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Bavarian Elector Max IV Joseph, Ordinance on "the Circumstances of State Servants, especially regarding their Status and Salary," cosigned by Montgelas (January 1, 1805)

The provisions of this Bavarian ordinance influenced the practices of other German states and advanced a process that had been evident in Germany since the 1770s: the move to give state officials new security with regard to pay and conditions of dismissal, to provide them with retirement, pension, and survivors’ benefits, and to codify their duties and rights in administrative law. In the 1780s, Joseph II of Austria had also taken important steps in this direction. The “privileging” of bureaucrats was balanced by a new “disciplining” of them; this was evident, for example, in the stringent sanctions against misuse of office inscribed in the Bavarian Criminal Law Code of 1813.

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Max. Joseph, Elector etc.

Since assuming office, We have provided repeated proof of just how much We have made the public circumstance of Our state servants the subject of Our sovereign affairs in three respects, namely with respect to ensuring the dignity and protection of their professional status, a just and decent salary, and, finally, a comfortable fate for their widows and orphans. Moreover, We deem the first fiscal year after the reformation of Our financial system an excellent time to give him [the state servant], from this perspective, too, a permanent designation by means of a combined and supplemental revision of the provisions related to these matters, as follows:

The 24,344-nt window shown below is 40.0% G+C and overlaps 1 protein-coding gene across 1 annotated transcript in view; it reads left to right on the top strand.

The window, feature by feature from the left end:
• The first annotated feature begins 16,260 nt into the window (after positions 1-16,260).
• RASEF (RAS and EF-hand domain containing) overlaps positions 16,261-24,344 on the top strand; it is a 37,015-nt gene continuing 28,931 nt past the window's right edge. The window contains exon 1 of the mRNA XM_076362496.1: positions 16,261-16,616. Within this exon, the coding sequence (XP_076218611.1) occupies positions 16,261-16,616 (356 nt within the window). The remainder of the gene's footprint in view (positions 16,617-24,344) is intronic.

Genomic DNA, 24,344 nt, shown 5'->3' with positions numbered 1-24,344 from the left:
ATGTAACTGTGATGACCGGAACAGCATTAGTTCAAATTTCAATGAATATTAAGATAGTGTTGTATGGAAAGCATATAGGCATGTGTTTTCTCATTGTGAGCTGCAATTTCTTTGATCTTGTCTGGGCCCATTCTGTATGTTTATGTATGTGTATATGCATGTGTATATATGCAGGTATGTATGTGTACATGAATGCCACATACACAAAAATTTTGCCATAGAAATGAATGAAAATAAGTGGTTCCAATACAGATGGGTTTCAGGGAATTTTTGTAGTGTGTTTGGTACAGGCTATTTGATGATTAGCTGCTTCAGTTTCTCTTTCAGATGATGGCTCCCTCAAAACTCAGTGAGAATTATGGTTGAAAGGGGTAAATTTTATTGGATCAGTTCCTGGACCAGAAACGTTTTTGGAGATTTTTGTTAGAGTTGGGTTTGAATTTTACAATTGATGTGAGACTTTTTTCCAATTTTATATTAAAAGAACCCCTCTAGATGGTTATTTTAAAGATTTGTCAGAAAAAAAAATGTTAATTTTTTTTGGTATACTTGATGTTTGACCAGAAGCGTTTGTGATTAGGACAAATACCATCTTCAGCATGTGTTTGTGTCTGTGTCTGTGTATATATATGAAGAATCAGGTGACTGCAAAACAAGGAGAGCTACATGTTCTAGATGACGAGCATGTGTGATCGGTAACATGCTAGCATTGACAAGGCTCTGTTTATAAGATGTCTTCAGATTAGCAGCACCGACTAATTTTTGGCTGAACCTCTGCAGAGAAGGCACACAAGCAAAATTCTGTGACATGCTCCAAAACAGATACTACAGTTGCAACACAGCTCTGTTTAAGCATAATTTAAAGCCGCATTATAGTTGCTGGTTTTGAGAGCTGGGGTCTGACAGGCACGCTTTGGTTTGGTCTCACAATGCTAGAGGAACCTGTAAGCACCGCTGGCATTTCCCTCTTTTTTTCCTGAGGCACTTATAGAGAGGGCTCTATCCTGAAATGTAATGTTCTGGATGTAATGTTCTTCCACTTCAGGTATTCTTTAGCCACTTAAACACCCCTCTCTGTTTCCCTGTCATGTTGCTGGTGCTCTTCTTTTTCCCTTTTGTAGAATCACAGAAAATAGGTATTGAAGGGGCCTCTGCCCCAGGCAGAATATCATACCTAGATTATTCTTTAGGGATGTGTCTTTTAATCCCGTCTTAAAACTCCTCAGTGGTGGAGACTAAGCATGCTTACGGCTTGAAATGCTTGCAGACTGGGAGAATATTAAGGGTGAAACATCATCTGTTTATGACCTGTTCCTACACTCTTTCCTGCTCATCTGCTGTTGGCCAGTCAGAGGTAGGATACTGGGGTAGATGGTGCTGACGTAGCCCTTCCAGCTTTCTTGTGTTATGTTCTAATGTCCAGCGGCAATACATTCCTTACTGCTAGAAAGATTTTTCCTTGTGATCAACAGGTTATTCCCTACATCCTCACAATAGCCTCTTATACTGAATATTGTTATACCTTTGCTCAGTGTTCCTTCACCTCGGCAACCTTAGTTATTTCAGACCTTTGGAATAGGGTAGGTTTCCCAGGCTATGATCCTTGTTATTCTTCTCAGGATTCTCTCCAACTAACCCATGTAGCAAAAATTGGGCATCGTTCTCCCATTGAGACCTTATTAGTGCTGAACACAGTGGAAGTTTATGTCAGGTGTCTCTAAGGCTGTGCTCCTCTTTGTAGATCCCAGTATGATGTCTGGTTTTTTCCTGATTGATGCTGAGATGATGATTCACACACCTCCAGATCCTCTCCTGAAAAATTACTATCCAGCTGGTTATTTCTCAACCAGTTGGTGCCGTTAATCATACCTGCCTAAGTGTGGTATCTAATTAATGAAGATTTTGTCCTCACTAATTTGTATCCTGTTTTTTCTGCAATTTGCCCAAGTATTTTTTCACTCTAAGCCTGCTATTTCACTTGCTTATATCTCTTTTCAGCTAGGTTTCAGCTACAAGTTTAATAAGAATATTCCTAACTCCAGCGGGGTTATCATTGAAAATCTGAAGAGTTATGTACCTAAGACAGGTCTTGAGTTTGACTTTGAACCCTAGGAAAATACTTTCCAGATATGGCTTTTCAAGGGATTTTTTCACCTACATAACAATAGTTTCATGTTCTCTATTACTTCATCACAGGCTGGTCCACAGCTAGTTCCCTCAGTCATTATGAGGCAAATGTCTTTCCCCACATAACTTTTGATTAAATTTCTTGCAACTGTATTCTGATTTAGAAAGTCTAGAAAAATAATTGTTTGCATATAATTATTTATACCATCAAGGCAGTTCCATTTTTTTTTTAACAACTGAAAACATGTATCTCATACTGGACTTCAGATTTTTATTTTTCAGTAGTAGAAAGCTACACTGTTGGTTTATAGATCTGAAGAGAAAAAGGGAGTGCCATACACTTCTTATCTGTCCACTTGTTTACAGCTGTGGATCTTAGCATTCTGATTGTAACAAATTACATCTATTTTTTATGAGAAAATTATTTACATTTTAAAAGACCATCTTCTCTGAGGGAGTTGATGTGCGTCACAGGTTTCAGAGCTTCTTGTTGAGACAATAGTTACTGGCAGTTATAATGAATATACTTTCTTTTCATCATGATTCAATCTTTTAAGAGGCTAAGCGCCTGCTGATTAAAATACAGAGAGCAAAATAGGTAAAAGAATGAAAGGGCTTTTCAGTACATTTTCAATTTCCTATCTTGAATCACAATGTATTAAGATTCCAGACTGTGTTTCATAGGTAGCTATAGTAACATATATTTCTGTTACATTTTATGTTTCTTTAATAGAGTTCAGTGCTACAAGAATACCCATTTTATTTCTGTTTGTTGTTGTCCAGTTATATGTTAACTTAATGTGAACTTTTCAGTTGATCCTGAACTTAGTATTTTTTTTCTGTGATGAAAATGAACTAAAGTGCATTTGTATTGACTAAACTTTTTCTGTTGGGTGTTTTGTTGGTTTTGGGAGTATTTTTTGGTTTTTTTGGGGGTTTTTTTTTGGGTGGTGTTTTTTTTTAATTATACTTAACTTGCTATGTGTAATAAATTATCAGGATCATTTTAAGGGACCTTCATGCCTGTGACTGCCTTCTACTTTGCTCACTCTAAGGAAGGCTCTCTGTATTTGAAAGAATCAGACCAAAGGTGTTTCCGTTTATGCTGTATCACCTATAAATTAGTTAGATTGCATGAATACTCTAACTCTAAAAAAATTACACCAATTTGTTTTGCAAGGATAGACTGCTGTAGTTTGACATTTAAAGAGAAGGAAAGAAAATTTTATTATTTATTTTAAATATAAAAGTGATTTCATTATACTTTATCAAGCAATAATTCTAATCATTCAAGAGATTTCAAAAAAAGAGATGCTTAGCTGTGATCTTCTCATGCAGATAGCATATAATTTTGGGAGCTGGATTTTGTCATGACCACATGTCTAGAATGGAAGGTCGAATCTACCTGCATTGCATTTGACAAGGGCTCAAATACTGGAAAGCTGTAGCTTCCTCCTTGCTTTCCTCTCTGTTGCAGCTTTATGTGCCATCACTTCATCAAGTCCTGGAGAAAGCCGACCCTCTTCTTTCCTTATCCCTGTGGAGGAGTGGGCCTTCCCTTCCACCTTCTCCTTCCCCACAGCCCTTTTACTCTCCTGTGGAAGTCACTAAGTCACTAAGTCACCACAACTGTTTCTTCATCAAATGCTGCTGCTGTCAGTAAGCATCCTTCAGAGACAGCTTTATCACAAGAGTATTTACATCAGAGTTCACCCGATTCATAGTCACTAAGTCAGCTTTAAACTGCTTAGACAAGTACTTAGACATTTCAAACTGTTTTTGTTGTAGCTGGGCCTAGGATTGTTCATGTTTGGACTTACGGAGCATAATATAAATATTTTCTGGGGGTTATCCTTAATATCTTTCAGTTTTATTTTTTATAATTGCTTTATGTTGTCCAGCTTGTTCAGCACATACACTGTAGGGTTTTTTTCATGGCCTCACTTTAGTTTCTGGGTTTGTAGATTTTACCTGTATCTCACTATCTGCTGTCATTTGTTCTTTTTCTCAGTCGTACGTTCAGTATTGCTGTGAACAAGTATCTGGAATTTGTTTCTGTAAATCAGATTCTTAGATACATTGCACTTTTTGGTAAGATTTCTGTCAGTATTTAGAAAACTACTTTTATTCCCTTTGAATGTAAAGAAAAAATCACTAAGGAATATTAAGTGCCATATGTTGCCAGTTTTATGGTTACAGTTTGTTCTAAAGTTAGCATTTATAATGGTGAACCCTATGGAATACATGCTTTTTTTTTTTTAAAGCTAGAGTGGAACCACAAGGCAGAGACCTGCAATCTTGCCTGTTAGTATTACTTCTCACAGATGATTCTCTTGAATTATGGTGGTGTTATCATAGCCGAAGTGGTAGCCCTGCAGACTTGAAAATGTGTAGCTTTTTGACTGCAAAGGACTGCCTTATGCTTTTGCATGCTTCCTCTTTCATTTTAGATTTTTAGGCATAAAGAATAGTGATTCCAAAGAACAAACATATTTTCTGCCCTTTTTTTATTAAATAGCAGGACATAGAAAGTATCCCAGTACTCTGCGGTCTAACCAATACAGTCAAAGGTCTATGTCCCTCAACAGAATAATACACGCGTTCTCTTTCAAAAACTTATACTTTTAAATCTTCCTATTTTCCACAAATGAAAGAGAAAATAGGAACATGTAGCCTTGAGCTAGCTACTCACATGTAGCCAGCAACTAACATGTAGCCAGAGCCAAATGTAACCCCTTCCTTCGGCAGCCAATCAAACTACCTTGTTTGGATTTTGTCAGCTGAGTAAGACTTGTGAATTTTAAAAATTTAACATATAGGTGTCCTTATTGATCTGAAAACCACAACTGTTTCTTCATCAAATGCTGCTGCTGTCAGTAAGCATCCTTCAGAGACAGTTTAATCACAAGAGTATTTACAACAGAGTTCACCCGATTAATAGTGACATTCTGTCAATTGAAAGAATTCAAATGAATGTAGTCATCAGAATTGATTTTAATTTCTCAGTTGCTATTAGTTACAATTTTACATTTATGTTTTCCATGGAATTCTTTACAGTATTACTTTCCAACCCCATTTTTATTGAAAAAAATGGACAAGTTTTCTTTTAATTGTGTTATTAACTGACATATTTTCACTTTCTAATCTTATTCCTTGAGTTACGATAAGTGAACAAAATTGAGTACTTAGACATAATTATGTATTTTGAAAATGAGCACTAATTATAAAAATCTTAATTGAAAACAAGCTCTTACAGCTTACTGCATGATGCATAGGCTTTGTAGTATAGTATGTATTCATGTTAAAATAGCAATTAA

I. The professional status of state servant is acquired after the qualification requirements are fulfilled by means of the employment notification, which, in the case of all senior positions, is accompanied by a special nomination decree and linked, in every instance, with assignment to a category in the payroll budget.

II. The salaries appearing in the active service budgets are divided into two components:

Into a rank-based salary, – and into a service-based salary.

III. The rank-based salary is that part of the servant’s pay that, in general, ensures the competence of the individual as a member of a certain rank of the class of state servants.

The service-based salary is that part of the servant’s pay that, in particular, ensures the satisfaction of those internal and external duties that arise for the individual as a functionary within the class of his professional order. [ . . . ]

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